Live from Central Ave
I'm blogging from the Barnes & Noble in Colonie, N.Y., right off Central Avenue — which just happens to be the subject of this Adam Marschilok post.
Adam recently demonstrated a multimedia feature for us from the Times Union Web site called "Central Ave: Broken Dreams, Second Chances." It traces Central Ave from the mean streets of downtown Albany to the malls of Colonie. If you've ever been to the Capital Region, it's worth checking out.
Also around the blogs this week:
The $100 trolley ride. Thomas Chen offers Thanksgiving greetings with the tale of a man who got lucky after overpaying just a bit for his ride on the Green Line. Tom also thinks Boston.com could have done a better job with a video of sports writer Nick Cafardo on such burning issues as whether the Red Sox will be able to unload Manny Ramírez this winter.
Sordid tales from the SGA. Ricky Thompson shares a new blog he found, the NU Governator, that purports to offer the inside dirt on Northeastern's Student Government Association. But Ricky is skeptical of how believable any of this stuff is, citing the "middle school" tone of the proceedings.
Citizen journalism in India. Rajashree Joshi discovers a site called Instablogs, which appears to be a citizen-journalism project based in North India that's focused more on news than it is on opinion-mongering. "On the whole," she writes, "I felt that although the quality of the reports was not all that great, the variety was good. It is definitely a good start."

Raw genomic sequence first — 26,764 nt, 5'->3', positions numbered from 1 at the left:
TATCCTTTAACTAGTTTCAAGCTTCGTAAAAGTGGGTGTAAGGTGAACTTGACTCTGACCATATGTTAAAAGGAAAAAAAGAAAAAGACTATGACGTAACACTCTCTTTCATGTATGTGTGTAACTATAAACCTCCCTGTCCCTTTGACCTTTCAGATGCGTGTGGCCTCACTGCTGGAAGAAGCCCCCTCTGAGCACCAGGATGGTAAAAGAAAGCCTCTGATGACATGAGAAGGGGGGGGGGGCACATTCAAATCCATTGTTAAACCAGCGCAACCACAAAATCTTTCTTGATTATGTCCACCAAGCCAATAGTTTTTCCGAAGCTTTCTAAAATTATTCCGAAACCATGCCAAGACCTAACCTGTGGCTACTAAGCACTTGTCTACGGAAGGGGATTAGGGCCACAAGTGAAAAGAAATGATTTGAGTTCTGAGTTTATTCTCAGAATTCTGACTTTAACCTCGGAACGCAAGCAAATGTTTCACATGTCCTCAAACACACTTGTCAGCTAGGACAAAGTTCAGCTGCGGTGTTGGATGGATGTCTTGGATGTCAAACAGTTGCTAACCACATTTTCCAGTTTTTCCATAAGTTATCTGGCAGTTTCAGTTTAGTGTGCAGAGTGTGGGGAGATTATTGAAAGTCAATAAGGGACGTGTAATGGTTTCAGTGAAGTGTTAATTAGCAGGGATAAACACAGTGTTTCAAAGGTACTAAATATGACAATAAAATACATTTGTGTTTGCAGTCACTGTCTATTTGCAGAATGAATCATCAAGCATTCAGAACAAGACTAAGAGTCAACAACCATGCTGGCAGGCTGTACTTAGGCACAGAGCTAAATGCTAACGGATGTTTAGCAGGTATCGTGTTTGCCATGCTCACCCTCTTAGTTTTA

Digg-ing trivia. Lisa Panora points to a story in Dow Jones MarketWatch, which reports that Digg's system of allowing users to rank stories by popularity could wind up further trivializing the mediascape. She also finds a strange tale of a lost mushroom-picker who was saved because rescue workers saw the glow of his iPod. Good thing it was charged up.
Save the Internet. Jane Mackay catches up with "net neutrality," the term favored by those who oppose an attempt by large corporations to turn the Internet into a multi-tiered system favoring — well, large corporations. She also discovers that the celebrated recent New York Times article on "Web 3.0" was actually 11 months late.
The F-word. That would be "finished," which is what Glenn Yoder says Michael "Kramer" Richards is following his racist, N-word-laden tirade at a comedy club. Glenn asks, "Didn't he learn anything from the decline of George Allen?" Apparently not. The lesson would be that, in the age of the Internet, everything you say can and will be recorded, uploaded and used against you.
Cable news crack-up. Chris Estrada says the debut of Al-Jazeera's new English-language channel and the upcoming launch of France 24 mark the further fragmentation of cable news into smaller and smaller niches. He also gives props to the Houston Chronicle for embracing YouTube rather than fearing it.
Has Yahoo got game? Chelsea Petersen wonders if Yahoo may have gotten back into the game against Google with its recently announced advertising partnership with seven newspaper chains. She also shares her thoughts on the explosion in Danvers, across the harbor from where she was staying that night (thanks for your concern, Chelsea; the Kennedys are fine), as well as on some fine photos by citizen journalists posted on Boston.com (which seem to have moved).
Don't call him a "graphic novelist." Celia Soudry catches an appearance by comic illustrator and writer Joe Sacco at the recent Nieman Program on Narrative Journalism. She also offers some observations on the college student behind TVNewser and weighs in on "the date from hell" — chronicled on the Web for your voyeuristic amusement.